Saw this on Nikki Finke on the demise of "Undercovers."
An insider gave me this guidance about what went wrong with 'Undercovers,' a show that NBC massively promoted and yet was still rejected by audiences: "Many things. Mostly, what was meant to be a throwback lark of a show felt trivial to people. It felt flimsy and not compelling, partially because it was designed as a stand-alone, nonserialized show. Perhaps the stories lacked deeper interest and urgency. We tried to embrace a familiarity of form, but the public obviously didn't want something so familiar. Unfortunately we never got an audience from the get-go; our abysmal recent rating wasn't even one point lower than our premiere number. We just should have done better. It is a bummer to be sure. NBC did the best they know how. We feel responsible for the failure, though. But damn, it sure would be easier to blame the network!"
Well, as a sci fi fan, color me gobsmacked! Continuity is often blamed for the failure or cancellation of shows like "Caprica," "Dollhouse," "Firefly," etc. I hear this complaint all the time about these shows. It’s too complicated! How are new viewers supposed to get into the show?
In one of those bits of real life irony, Continuity in comic books or TV shows means the exact opposite of what the word normally means. You’d think Continuity would mean an unchanging continuation. But in the geek universe, Continuity refers to the long history of a series and how it’s incorporated into future episodes. In this case Continuity means change.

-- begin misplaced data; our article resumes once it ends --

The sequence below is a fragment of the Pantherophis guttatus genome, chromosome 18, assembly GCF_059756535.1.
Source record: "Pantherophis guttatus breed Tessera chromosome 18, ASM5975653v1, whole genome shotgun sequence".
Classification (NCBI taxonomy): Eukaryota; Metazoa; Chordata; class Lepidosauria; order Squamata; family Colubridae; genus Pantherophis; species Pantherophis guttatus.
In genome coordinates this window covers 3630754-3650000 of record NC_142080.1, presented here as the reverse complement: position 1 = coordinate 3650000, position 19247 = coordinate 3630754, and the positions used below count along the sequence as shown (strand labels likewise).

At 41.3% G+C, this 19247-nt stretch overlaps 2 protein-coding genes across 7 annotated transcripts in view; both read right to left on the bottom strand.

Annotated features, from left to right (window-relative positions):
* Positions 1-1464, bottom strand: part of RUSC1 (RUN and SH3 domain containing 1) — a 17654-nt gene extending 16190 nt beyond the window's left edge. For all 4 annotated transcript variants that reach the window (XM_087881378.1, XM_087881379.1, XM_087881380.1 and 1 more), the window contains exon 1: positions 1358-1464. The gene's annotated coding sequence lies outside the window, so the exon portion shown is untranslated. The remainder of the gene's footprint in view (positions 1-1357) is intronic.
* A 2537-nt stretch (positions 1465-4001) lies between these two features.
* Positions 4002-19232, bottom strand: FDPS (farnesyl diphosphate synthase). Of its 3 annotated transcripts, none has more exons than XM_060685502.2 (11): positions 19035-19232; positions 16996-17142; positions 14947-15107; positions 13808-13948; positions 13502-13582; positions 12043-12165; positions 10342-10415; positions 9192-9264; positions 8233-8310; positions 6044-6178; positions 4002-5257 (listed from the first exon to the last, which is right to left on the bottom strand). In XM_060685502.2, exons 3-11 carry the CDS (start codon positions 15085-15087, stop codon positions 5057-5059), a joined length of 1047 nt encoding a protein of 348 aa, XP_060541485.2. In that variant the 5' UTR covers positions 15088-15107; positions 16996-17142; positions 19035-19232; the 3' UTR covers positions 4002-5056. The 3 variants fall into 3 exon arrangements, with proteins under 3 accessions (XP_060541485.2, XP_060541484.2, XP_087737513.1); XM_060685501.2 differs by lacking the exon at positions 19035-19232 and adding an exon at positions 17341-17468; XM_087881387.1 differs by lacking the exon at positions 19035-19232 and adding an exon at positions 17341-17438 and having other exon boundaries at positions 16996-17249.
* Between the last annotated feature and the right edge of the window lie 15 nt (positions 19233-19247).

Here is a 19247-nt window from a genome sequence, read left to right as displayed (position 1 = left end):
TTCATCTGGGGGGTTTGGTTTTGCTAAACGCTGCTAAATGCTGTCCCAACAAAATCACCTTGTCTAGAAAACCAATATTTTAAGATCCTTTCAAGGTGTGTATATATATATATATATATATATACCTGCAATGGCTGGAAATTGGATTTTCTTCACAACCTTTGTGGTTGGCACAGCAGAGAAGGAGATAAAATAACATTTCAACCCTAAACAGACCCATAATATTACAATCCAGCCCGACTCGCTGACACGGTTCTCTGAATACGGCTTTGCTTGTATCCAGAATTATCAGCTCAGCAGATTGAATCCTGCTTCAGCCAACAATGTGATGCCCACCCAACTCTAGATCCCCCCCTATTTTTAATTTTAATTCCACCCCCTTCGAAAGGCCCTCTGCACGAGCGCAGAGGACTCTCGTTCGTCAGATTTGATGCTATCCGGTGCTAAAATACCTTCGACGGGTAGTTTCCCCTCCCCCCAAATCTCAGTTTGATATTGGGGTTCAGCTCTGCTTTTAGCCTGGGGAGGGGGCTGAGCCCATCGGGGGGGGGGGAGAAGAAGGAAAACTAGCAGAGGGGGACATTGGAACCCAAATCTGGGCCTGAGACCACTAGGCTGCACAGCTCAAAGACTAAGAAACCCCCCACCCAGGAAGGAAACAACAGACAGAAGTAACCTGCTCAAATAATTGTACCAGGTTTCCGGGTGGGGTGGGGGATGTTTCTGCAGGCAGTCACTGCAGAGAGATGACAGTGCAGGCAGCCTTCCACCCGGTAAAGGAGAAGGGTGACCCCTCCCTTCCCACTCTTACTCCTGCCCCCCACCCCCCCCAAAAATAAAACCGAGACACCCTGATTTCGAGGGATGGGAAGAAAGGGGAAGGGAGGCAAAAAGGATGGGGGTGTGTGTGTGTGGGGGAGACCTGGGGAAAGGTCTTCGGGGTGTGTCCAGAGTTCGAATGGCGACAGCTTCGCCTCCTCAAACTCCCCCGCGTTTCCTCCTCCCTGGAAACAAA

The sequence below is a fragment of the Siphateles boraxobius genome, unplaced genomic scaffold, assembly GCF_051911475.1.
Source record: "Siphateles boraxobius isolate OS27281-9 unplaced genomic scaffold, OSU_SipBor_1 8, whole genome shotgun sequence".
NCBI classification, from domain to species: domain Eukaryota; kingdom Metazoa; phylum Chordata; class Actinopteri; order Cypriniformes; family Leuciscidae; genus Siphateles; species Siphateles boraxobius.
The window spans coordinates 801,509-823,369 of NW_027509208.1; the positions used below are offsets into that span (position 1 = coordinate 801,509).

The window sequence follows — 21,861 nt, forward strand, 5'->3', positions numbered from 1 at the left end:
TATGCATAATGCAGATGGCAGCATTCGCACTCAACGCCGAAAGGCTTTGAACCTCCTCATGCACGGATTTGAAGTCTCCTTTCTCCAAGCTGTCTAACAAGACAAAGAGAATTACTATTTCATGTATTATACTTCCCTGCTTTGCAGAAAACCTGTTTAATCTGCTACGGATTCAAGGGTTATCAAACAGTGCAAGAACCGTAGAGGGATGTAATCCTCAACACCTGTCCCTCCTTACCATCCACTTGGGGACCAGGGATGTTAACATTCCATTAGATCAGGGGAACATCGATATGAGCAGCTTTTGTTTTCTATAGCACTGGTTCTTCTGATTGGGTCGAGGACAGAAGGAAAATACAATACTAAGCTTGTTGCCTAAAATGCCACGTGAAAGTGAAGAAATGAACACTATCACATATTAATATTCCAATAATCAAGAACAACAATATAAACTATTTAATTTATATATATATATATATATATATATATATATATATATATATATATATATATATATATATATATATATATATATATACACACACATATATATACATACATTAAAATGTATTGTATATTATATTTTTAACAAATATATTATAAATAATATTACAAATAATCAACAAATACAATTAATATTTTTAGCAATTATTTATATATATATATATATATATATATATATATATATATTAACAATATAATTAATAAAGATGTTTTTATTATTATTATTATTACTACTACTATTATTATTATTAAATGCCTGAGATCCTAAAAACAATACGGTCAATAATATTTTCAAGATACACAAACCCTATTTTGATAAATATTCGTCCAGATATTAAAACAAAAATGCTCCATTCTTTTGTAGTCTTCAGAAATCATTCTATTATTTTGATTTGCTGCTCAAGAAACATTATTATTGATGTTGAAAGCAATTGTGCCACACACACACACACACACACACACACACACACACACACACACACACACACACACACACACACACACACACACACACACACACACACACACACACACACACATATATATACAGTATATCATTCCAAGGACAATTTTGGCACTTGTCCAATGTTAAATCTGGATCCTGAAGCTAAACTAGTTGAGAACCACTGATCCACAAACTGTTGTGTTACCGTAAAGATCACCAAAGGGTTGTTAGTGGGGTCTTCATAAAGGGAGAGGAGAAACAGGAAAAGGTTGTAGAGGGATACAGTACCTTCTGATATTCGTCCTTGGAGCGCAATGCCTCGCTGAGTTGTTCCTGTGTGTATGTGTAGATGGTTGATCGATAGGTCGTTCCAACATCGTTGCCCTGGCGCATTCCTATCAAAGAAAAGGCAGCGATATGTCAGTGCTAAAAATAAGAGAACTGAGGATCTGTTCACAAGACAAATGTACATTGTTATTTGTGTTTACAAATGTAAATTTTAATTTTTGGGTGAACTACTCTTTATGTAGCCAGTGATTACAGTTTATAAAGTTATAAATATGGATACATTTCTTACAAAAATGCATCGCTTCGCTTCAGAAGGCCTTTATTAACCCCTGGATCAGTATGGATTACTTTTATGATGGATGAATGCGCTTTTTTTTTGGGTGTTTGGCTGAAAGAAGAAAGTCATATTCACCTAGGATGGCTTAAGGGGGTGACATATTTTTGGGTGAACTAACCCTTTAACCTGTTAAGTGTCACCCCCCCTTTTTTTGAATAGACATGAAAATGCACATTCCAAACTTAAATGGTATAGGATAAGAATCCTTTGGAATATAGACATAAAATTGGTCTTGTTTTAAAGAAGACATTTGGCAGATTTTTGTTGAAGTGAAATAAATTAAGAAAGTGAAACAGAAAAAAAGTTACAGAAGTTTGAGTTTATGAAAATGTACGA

To be fair, if you’ve ever had to explain "24," "Fringe" or "Battlestar Galactica" to a newbie in midseason continuity can be a pain in the ass. And there’s another drawback. It turns a show’s fans into its harshest critics. The longer a show’s continuity the greater the risk that the producers and writers will take a turn that disappoints or angers a sizeable portion of the base.
Look at "Buffy" Season 6 or the final seasons of "Lost" or every season of "Alias" after the first one. "Dallas" survived the “It’s all a dream shower scene” and "Happy Days" didn’t end until well after Fonzie jumped the shark. But for shows with a lot of continuity, jumping the shark is often fatal.
But maybe all that’s finally changing. People can now get video on demand into their phones if they so choose. Miss last night’s "True Blood"? Catch while on the train to work. Don’t feel like shelling out for the DVD collections of "Buffy"? They’re available instantly on Netflix.
But maybe you want to catch the latest "Supernatural" this week without going through all the past seasons. It’s not something I would do but if you just want a fast primer, log on to the internet and find one of the official or unofficial websites to get you up to speed.
Technology may make continuity easier, but this is the first time I’ve heard anyone in the industry say that it was desirable. Normally there’s only one kind of success in television, especially network television, the "Two and a Half Men" kind. The mass appeal show for anyone to watch at anytime. Stand-alone stories only. Continuity in the Webster’s Dictionary definition of the word. Alan is going to stay in that beach house until Jake is old enough to vote.
But maybe things are finally changing and people are realizing there are different roads to success.